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IoT Devices Could Have Security Ratings, and Fairly Soon

Silviu STAHIE

December 09, 2019

IoT Devices Could Have Security Ratings, and Fairly Soon

The Internet of Things (IoT) lacks a standardized rating system for cybersecurity, but that’s something safety certification company Underwriters Laboratories (UL) is trying to change.

UL is the world’s biggest independent not-for-profit testing laboratory, and one of its goals is to make the world safer by testing products. One of their initiatives is to rate IoT devices for security to make it easier for people to choose the right product.

While the appeal and potential of IoT devices are undisputed, they come with security problems. As it stands, customers have no way of telling if the IoT product they just bought is safe or if they just introduced a huge vulnerability to their networks. That problem can be fixed with the right kind of testing, and this is where UL would come in.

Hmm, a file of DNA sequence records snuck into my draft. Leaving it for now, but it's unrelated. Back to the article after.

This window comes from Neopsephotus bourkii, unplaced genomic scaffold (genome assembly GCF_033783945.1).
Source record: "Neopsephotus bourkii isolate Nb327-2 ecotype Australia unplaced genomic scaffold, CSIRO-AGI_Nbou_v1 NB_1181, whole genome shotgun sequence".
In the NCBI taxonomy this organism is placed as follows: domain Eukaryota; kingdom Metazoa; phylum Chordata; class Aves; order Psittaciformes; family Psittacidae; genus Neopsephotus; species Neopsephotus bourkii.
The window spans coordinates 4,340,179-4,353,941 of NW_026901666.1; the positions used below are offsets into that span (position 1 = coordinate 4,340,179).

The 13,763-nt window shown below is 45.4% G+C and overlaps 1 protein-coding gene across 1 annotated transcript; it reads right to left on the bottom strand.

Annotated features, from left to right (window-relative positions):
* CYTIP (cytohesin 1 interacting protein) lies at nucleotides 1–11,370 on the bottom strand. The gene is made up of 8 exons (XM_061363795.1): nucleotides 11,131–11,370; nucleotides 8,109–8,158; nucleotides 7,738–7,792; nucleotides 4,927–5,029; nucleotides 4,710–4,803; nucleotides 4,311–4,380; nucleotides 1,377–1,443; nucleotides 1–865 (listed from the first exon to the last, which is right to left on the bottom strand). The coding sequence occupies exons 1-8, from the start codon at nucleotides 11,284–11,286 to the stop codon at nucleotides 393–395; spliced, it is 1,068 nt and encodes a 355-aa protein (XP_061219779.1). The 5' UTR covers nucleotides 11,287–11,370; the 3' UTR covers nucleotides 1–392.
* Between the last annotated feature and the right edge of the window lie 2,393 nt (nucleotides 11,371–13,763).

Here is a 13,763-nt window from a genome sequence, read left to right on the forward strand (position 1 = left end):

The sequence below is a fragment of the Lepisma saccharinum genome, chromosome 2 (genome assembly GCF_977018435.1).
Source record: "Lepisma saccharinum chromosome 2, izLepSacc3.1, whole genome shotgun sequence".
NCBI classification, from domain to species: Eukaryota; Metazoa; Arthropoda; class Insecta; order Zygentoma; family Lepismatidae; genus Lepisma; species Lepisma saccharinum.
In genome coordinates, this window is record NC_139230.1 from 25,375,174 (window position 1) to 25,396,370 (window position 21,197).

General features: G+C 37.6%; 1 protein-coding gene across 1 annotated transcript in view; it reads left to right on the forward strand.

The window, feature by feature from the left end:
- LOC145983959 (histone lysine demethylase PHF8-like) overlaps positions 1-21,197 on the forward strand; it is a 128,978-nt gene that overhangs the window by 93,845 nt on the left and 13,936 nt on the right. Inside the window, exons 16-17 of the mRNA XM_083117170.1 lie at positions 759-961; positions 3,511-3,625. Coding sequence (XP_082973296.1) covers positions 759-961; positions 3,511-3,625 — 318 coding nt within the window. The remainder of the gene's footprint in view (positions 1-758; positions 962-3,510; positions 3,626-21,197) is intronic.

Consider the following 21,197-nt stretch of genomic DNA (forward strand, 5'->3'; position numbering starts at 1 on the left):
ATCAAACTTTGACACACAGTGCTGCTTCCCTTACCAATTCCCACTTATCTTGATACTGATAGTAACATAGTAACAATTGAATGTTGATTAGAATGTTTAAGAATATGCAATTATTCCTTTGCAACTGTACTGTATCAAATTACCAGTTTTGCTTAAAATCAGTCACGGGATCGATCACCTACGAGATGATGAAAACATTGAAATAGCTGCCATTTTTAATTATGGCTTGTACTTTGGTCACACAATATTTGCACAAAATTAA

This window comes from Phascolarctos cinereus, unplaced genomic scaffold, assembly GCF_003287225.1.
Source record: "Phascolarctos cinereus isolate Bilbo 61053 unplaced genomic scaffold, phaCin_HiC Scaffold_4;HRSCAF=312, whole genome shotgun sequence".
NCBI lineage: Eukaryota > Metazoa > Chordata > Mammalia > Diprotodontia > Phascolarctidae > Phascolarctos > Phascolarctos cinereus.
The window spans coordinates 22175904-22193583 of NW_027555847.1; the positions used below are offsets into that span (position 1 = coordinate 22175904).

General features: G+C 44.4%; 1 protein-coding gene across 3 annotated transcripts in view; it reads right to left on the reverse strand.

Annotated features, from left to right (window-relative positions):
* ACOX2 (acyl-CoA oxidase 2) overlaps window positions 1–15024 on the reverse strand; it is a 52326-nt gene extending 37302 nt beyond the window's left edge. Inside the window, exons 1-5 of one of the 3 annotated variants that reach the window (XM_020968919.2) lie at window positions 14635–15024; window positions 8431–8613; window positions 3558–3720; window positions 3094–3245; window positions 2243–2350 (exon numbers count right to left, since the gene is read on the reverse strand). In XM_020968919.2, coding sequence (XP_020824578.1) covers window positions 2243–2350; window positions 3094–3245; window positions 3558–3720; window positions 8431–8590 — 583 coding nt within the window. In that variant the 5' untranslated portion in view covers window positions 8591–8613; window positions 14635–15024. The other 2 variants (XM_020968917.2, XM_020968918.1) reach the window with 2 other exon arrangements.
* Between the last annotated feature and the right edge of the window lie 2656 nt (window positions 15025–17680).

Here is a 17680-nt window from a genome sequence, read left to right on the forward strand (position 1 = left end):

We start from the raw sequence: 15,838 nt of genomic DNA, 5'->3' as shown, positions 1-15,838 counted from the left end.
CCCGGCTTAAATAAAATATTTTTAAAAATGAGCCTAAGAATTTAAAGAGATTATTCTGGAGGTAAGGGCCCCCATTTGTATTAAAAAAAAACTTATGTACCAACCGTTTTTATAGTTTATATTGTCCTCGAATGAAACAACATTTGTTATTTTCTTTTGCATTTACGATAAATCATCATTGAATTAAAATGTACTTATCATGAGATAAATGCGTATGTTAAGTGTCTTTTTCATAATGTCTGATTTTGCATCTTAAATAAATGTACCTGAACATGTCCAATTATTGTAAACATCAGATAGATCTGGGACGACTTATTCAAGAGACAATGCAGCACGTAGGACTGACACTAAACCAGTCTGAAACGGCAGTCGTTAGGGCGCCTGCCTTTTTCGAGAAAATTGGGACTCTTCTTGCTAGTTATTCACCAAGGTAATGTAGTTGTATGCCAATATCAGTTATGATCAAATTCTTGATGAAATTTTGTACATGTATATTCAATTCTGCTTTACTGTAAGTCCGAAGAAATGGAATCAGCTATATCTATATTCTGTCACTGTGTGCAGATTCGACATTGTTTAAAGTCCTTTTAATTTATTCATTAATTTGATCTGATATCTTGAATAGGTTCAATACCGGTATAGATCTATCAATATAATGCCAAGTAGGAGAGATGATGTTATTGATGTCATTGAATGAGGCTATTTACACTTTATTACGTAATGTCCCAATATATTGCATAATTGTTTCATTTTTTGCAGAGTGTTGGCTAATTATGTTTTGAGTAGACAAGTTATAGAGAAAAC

“The increase in connected solutions also attracts attackers looking to steal personal data or take control over devices for various purposes, including DDoS attacks. As more and more hacks of consumer products make the news headlines, consumers become more aware of potential security risks of their devices,” says Underwriters Laboratories. “But how can consumers determine whether the devices they want to buy are adequately secured? How can they make sure those devices don’t bring attackers into their smart homes?”

According to a CNET report, the company plans to introduce five ratings, from Bronze up to Silver, Gold, Platinum and Diamond. In total, the devices have to meet seven important requirements: software updates, data and cryptography, logical security, system management, customer identifiable data, protocol security, and process and documentation.

The minimum Bronze standard, for example, requires data and cryptography, which in turn means that the device can’t use default passwords. On the other side of the scale, the Diamond ranking would mean the device can withstand brute force attacks.

Even if the security standards become a reality, it will take a while to implement them. UL will release the first details on the standards starting in 2020.

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